Lahore, Dec 29 (PTI) A petition has been filed in a Pakistani court seeking a directive for the government to get the name of the minority Ahmadi community leader as a 'caliph of Islam' removed from Google.
The Pakistan Telecommunication Authority (PTA) has already issued notices to Google Inc and Wikipedia on the issue.
Petitioner Advocate Azhar Haseeb told the Lahore High Court that Ahmadi community's 'present khalifa (caliph) of Islam' Mirza Masroor Ahmad and an 'unauthentic version' of Quran have been uploaded on Google.
He requested the LHC to issue a directive for the government to take up the matter with Google and other Internet forums to get the name of 'so-called caliph of Islam' removed.
Taking up the petition, LHC Chief Justice Muhammad Qasim Khan asked a federal law officer if the Federal Investigation Agency (FIA) has the jurisdiction to lodge a case against search engine like Google.
Justice Khan asked the law officer as to what action the FIA could take if someone from outside the country was involved in spreading blasphemous material on the internet.
The law officer told the court that the FIA is responsible for taking action against any objectionable and blasphemous material available on Internet.
The court then directed the law officer to assist it on a point whether the FIA could register a case against Google if any blasphemous material is not removed.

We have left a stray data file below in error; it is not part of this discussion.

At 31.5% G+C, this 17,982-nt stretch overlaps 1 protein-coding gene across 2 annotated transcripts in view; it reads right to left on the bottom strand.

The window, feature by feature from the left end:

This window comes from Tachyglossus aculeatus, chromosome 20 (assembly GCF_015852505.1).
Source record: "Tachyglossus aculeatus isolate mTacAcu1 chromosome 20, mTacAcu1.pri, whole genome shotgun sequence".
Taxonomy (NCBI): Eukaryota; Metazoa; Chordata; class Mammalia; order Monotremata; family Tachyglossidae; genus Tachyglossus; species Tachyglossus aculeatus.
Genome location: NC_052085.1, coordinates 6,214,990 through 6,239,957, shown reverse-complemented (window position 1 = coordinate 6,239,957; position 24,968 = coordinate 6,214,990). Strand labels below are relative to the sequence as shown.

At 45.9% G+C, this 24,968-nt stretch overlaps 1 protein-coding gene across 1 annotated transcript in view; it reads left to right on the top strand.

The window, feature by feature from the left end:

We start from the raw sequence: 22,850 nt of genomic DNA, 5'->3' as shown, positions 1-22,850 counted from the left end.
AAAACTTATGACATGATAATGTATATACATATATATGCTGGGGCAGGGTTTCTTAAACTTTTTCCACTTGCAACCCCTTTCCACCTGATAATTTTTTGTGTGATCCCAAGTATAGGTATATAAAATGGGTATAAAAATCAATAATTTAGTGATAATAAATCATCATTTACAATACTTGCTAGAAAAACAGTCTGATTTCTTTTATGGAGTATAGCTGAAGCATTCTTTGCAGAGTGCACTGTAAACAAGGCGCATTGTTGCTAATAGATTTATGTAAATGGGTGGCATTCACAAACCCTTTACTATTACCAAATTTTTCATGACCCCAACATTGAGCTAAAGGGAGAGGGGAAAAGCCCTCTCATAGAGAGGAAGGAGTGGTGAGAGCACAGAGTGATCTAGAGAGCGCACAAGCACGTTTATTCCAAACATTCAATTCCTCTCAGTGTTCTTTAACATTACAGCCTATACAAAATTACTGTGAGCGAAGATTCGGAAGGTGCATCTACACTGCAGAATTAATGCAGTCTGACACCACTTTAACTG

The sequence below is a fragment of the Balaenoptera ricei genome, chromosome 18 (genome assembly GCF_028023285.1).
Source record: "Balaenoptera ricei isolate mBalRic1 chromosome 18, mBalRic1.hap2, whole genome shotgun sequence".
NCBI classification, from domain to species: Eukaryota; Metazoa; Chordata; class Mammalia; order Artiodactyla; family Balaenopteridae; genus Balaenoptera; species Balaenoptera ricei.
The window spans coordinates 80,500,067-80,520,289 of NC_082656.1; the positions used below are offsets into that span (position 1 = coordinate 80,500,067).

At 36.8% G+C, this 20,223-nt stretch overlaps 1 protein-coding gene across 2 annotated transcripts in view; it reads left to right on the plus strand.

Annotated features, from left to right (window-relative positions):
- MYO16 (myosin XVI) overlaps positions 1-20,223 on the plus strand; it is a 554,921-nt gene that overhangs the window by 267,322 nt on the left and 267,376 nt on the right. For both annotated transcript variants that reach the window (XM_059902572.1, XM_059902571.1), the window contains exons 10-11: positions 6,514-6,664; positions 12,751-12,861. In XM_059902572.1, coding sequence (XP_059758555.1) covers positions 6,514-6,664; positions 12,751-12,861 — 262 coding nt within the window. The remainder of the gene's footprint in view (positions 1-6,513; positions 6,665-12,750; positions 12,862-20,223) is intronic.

The court also said the FIA should establish a separate wing to deal with blasphemous material on Internet and adjourned the hearing till Wednesday.
On the other hand, the PTA said the Ahmadi leader posing himself as 'caliph of Islam' and an 'unauthentic version' of Quran on Internet is a very serious nature and should be addressed forthwith.
'We want Google Inc to immediately remove the unlawful content,” it said in a notice to the search engine last week.
'Google Inc and Wikipedia have been issued the notice under the Removal and Blocking of Unlawful Online Content (Procedure, Oversight and Safeguard) Rules 2020 to remove sacrilegious content to avoid any legal action by the regulator,' the PTA said.
When contacted by PTI, an Ahmadi community official said it is not possible to comment on the matter at this moment.
Pakistan's Parliament in 1974 declared the Ahmadi community as non-Muslims. A decade later, they were banned from calling themselves Muslims. They are banned from preaching and from travelling to Saudi Arabia for pilgrimage.
In Pakistan, around 10 million out of the 220 million population are non-Muslims. PTI MZ ZH ZH